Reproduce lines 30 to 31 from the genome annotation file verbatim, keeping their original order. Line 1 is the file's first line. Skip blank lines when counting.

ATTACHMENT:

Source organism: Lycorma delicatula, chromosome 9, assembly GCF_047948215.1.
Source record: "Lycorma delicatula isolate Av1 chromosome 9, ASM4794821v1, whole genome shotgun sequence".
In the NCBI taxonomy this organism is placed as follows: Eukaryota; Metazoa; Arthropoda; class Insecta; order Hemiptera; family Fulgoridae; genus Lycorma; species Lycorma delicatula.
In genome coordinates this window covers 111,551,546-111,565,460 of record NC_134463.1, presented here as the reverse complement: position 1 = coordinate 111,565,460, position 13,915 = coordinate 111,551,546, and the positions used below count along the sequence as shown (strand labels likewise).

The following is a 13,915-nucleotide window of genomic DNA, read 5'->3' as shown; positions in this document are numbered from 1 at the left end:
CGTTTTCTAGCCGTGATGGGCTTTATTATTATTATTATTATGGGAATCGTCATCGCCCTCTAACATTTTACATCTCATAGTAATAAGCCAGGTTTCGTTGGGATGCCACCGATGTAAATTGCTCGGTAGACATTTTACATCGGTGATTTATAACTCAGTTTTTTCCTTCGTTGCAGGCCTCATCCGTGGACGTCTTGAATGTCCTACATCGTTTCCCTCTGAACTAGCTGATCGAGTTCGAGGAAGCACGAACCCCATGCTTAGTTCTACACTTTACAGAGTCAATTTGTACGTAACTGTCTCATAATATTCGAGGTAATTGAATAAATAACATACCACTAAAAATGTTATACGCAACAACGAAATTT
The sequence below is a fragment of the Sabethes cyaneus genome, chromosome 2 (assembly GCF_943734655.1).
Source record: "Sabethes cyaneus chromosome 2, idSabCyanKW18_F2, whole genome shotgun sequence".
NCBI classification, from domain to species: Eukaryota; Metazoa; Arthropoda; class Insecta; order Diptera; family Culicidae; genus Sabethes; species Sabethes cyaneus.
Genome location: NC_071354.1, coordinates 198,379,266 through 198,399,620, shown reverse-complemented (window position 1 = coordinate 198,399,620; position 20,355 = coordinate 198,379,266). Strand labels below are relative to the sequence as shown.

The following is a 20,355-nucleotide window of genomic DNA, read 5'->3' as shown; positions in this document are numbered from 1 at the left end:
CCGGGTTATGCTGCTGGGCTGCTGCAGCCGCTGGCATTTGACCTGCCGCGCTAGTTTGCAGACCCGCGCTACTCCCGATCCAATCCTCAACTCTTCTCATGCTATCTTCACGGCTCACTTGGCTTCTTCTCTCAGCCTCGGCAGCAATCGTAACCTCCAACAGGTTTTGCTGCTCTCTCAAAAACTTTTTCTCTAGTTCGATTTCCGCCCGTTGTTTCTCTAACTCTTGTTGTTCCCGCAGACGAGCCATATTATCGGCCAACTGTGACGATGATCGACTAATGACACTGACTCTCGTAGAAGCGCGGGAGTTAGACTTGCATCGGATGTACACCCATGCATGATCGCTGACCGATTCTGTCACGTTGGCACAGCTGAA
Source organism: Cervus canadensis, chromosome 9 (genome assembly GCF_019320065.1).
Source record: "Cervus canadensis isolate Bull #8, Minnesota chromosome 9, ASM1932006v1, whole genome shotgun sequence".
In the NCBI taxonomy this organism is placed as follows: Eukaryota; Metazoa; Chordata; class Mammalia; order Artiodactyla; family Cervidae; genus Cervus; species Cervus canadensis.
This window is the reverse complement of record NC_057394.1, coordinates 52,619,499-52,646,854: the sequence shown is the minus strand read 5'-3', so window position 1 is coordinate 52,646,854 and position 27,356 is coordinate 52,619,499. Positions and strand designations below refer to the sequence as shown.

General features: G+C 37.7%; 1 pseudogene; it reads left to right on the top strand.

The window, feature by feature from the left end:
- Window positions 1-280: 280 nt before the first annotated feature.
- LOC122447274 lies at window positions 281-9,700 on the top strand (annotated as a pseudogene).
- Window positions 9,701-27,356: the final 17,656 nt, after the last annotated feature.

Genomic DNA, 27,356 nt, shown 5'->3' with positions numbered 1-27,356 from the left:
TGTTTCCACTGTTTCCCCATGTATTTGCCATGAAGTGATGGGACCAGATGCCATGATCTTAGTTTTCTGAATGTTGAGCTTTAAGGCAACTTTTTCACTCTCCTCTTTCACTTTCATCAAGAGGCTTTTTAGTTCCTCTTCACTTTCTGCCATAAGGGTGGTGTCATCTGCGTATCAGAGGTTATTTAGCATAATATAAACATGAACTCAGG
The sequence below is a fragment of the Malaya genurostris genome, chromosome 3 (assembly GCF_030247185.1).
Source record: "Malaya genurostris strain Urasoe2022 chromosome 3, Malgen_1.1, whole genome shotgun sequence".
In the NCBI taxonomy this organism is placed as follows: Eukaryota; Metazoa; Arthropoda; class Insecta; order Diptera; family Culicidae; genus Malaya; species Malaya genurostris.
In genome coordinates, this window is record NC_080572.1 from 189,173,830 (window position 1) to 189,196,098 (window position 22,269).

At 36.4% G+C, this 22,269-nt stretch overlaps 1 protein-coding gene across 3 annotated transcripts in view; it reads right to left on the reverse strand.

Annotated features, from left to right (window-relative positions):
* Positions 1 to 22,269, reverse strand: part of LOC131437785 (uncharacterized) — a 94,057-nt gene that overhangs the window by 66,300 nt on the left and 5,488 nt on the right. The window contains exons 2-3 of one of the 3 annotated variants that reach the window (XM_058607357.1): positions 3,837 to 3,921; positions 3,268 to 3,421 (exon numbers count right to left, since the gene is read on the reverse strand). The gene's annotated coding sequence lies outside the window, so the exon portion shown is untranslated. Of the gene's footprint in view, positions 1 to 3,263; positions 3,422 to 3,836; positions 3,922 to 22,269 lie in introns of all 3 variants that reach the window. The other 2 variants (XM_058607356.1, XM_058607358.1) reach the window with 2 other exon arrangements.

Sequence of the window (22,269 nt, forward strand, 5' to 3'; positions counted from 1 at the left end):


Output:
* Positions 1 to 22,269, reverse strand: part of LOC131437785 (uncharacterized) — a 94,057-nt gene that overhangs the window by 66,300 nt on the left and 5,488 nt on the right. The window contains exons 2-3 of one of the 3 annotated variants that reach the window (XM_058607357.1): positions 3,837 to 3,921; positions 3,268 to 3,421 (exon numbers count right to left, since the gene is read on the reverse strand). The gene's annotated coding sequence lies outside the window, so the exon portion shown is untranslated. Of the gene's footprint in view, positions 1 to 3,263; positions 3,422 to 3,836; positions 3,922 to 22,269 lie in introns of all 3 variants that reach the window. The other 2 variants (XM_058607356.1, XM_058607358.1) reach the window with 2 other exon arrangements.

Sequence of the window (22,269 nt, forward strand, 5' to 3'; positions counted from 1 at the left end):